Your browser doesn't support javascript.
Show: 20 | 50 | 100
Results 1 - 5 de 5
Filter
1.
J Am Heart Assoc ; 10(14): e021046, 2021 07 20.
Article in English | MEDLINE | ID: covidwho-1463078

ABSTRACT

Background Acute ischemic stroke (AIS) in the context of COVID-19 has received considerable attention for its propensity to affect patients of all ages. We aimed to evaluate the effect of age on functional outcome and mortality following an acute ischemic event. Methods and Results A prospectively maintained database from comprehensive stroke centers in Canada and the United States was analyzed for patients with AIS from March 14 to September 30, 2020 who tested positive for SARS-CoV-2. The primary outcome was Modified Rankin Scale score at discharge, and the secondary outcome was mortality. Baseline characteristics, laboratory values, imaging, and thrombectomy workflow process times were assessed. Among all 126 patients with COVID-19 who were diagnosed with AIS, the median age was 63 years (range, 27-94). There were 35 (27.8%) patients with AIS in the aged ≤55 years group, 47 (37.3%) in the aged 56 to 70 group, and 44 (34.9%) in the aged >70 group. Intravenous tissue plasminogen activator and thrombectomy rates were comparable across these groups, (P=0.331 and 0.212, respectively). There was a significantly lower rate of mortality between each group favoring younger age (21.9% versus 45.0% versus 48.8%, P=0.047). After multivariable adjustment for possible confounders, a 1-year increase in age was significantly associated with fewer instances of a favorable outcome of Modified Rankin Scale 0 to 2 (odds ratio [OR], 0.95; 95 CI%, 0.90-0.99; P=0.048) and higher mortality (OR, 1.06; 95 CI%, 1.02-1.10; P=0.007). Conclusions AIS in the context of COVID-19 affects young patients at much greater rates than pre-pandemic controls. Nevertheless, instances of poor functional outcome and mortality are closely tied to increasing age.


Subject(s)
COVID-19/complications , Ischemic Stroke/etiology , Adult , Age Factors , Aged , Aged, 80 and over , Canada , Female , Humans , Ischemic Stroke/mortality , Ischemic Stroke/therapy , Male , Middle Aged , Prospective Studies , United States
2.
J Neurointerv Surg ; 13(11): 1022-1026, 2021 Nov.
Article in English | MEDLINE | ID: covidwho-991864

ABSTRACT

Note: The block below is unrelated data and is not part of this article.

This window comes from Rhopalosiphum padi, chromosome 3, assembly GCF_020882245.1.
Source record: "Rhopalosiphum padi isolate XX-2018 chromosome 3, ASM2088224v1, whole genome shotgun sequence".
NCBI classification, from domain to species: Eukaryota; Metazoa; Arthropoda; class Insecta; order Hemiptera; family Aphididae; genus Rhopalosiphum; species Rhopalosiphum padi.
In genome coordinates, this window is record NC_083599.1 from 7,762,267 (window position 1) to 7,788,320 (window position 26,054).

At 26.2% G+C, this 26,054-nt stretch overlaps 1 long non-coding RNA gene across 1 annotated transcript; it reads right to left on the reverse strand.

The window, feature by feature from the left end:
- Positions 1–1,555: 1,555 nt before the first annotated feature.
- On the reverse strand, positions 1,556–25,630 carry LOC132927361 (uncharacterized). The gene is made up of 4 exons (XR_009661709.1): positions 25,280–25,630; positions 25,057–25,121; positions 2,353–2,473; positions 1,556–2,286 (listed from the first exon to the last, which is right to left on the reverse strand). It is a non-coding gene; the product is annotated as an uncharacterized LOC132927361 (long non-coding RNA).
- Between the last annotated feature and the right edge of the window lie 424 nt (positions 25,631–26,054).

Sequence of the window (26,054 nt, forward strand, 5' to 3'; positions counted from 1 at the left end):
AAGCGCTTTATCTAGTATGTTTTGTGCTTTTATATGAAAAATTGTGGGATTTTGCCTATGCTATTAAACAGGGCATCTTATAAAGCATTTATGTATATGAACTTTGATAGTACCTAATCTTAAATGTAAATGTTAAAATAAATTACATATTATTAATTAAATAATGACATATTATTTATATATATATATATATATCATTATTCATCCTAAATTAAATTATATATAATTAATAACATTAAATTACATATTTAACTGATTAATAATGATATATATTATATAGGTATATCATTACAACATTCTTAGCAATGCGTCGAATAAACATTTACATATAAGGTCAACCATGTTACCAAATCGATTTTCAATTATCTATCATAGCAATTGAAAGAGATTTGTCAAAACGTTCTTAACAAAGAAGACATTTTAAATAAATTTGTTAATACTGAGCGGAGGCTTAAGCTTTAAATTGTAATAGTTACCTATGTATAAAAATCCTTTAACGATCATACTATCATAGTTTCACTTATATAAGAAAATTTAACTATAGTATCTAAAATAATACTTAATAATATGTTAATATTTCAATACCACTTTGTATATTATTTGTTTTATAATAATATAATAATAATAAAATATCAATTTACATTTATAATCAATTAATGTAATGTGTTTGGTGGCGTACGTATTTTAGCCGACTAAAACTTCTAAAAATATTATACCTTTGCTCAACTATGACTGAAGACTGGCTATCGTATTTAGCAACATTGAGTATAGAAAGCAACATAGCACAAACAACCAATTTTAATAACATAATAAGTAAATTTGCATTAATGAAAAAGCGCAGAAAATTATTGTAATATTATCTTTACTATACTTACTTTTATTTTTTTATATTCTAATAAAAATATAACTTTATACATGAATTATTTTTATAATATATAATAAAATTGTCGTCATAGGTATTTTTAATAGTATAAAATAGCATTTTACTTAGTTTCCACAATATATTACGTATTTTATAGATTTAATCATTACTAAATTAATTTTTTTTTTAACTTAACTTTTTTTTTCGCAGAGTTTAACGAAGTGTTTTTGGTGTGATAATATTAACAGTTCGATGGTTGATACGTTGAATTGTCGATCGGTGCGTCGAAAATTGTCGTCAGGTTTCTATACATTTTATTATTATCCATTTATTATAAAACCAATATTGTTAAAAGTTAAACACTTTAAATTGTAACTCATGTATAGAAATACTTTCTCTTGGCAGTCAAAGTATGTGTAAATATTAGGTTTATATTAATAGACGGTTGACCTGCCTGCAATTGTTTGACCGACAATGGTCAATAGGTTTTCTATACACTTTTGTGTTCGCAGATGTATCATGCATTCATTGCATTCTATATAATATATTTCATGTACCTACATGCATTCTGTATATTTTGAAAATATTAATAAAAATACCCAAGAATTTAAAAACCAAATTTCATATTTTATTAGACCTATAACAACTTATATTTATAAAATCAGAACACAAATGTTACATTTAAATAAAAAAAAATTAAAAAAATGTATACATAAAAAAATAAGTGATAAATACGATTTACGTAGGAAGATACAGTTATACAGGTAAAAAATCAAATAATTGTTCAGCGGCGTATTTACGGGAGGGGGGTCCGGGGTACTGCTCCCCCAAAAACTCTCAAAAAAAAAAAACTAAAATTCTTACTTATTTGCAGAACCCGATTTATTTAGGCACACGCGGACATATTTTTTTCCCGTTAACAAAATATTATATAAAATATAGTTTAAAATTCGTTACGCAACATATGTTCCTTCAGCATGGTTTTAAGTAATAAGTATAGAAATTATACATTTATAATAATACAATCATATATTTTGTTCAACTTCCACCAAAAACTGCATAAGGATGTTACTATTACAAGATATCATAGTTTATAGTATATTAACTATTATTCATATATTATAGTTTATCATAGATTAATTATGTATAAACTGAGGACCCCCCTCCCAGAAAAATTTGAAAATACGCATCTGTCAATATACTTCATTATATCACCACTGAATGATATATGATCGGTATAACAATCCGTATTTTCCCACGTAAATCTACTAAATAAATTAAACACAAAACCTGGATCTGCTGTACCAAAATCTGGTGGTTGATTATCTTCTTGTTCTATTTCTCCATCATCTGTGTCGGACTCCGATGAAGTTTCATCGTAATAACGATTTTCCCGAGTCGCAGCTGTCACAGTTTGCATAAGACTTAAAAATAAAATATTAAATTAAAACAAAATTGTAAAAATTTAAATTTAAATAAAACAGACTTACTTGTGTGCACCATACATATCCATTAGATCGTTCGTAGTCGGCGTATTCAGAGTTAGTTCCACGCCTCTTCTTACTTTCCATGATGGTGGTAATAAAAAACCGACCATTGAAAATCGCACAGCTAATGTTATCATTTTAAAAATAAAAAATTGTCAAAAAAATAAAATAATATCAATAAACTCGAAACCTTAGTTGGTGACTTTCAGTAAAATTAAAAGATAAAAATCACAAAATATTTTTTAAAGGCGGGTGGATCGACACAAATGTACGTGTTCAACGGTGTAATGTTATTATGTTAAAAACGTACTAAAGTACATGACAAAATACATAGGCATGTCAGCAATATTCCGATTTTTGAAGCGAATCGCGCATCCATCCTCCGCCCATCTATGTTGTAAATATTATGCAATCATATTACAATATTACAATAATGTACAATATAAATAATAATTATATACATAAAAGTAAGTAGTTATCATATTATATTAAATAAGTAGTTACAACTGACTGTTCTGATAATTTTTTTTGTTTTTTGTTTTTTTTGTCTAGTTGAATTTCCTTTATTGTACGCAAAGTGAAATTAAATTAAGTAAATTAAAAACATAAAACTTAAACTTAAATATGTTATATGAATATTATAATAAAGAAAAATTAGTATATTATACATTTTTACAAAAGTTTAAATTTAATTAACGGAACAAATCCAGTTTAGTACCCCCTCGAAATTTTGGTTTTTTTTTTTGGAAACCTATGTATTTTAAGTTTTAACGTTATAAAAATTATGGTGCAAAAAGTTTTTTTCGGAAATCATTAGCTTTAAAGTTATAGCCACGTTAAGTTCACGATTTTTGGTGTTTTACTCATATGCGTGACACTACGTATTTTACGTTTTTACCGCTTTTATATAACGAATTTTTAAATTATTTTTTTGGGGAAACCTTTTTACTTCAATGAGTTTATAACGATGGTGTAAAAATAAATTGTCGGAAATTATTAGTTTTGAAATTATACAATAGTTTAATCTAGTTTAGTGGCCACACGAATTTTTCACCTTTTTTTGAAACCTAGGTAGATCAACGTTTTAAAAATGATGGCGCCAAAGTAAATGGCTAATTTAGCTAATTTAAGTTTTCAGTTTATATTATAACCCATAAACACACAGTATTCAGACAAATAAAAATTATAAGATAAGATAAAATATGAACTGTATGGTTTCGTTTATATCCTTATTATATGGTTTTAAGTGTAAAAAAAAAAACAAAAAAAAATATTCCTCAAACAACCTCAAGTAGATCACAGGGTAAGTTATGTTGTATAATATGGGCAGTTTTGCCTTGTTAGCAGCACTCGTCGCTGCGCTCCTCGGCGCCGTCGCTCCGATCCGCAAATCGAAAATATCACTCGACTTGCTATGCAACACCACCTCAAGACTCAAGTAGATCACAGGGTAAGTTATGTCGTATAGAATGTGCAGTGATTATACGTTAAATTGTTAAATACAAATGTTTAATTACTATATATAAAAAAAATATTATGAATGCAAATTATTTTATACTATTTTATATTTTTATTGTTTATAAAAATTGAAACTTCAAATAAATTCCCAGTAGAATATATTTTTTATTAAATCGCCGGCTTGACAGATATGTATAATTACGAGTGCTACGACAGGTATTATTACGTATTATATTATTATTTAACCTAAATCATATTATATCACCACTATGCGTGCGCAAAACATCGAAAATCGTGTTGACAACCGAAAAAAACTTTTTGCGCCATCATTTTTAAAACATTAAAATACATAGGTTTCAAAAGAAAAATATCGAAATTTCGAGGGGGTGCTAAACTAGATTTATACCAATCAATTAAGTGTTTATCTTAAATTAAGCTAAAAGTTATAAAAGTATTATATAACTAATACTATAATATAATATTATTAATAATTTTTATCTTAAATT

BACKGROUND: Existing travel restrictions limit the mobility of proctors, significantly delaying clinical trials and the introduction of new neurointerventional devices. We aim to describe in detail technical and legal considerations regarding international teleproctoring, a tool that could waive the need for in-person supervision during procedures. METHODS: International teleproctoring was chosen to provide remote supervision during the first three intracranial aneurysm treatments with a new flow diverter (currently subject of a clinical trial) in the US. Real-time, high-resolution transmission software streamed audiovisual data to a proctor located in Canada. The software allowed the transmission of images in a de-identified, HIPAA-compliant manner. RESULTS: All three flow diverters were implanted as desired by operator and proctor and without complication. The proctor could swap between images from multiple sources and reported complete spatial and situational awareness, without any significant lag or delay in communication. Procedural times and radiologic dose were similar to those of uncomplicated, routine flow diversion cases at our institution. CONCLUSIONS: International teleproctoring was successfully implemented in our clinical practice. Its first use provided important insights for establishing this tool in our field. With no clear horizon for lifting the current travel restrictions, teleproctoring has the potential to remove the need for proctor presence in the angiography suite, thereby allowing the field to advance through the continuation of trials and the introduction of new devices in clinical practice. In order for this tool to be used safely and effectively, highly reliable connection and high-resolution equipment is necessary, and multiple legal nuances have to be considered.